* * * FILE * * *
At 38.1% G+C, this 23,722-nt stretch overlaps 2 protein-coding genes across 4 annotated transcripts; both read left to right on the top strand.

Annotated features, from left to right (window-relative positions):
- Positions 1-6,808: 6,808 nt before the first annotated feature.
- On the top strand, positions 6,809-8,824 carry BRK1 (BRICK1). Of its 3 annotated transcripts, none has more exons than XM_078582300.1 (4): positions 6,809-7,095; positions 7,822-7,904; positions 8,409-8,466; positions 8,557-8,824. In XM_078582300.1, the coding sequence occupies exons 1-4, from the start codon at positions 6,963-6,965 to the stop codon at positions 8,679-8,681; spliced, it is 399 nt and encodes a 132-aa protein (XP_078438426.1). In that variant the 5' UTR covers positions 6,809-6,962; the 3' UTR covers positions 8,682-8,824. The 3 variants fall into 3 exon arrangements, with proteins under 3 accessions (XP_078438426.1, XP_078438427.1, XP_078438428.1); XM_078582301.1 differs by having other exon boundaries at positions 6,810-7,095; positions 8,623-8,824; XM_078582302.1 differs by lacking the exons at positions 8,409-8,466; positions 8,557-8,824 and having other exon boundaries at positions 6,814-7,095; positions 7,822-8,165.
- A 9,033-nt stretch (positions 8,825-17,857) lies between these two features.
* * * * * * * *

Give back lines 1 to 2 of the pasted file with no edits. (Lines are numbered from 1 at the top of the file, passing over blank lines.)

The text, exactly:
At 38.1% G+C, this 23,722-nt stretch overlaps 2 protein-coding genes across 4 annotated transcripts; both read left to right on the top strand.

Annotated features, from left to right (window-relative positions):